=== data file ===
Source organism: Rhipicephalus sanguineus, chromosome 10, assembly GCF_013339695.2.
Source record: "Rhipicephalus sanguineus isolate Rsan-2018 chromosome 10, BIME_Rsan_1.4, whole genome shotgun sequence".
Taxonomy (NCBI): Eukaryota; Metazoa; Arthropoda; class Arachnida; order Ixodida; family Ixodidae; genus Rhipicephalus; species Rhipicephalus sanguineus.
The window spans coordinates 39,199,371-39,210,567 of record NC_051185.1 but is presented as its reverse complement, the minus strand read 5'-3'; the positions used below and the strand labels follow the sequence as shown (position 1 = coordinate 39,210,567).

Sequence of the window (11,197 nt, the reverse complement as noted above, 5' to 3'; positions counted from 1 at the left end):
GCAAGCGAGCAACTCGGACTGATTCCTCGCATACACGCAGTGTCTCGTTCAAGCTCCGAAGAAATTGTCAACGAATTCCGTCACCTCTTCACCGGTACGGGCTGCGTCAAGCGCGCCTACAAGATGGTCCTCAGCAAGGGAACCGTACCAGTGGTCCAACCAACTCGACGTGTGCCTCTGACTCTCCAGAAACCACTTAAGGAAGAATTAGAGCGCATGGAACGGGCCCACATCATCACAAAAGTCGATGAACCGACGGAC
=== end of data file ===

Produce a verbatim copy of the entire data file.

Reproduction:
Source organism: Rhipicephalus sanguineus, chromosome 10, assembly GCF_013339695.2.
Source record: "Rhipicephalus sanguineus isolate Rsan-2018 chromosome 10, BIME_Rsan_1.4, whole genome shotgun sequence".
Taxonomy (NCBI): Eukaryota; Metazoa; Arthropoda; class Arachnida; order Ixodida; family Ixodidae; genus Rhipicephalus; species Rhipicephalus sanguineus.
The window spans coordinates 39,199,371-39,210,567 of record NC_051185.1 but is presented as its reverse complement, the minus strand read 5'-3'; the positions used below and the strand labels follow the sequence as shown (position 1 = coordinate 39,210,567).

Sequence of the window (11,197 nt, the reverse complement as noted above, 5' to 3'; positions counted from 1 at the left end):
GCAAGCGAGCAACTCGGACTGATTCCTCGCATACACGCAGTGTCTCGTTCAAGCTCCGAAGAAATTGTCAACGAATTCCGTCACCTCTTCACCGGTACGGGCTGCGTCAAGCGCGCCTACAAGATGGTCCTCAGCAAGGGAACCGTACCAGTGGTCCAACCAACTCGACGTGTGCCTCTGACTCTCCAGAAACCACTTAAGGAAGAATTAGAGCGCATGGAACGGGCCCACATCATCACAAAAGTCGATGAACCGACGGAC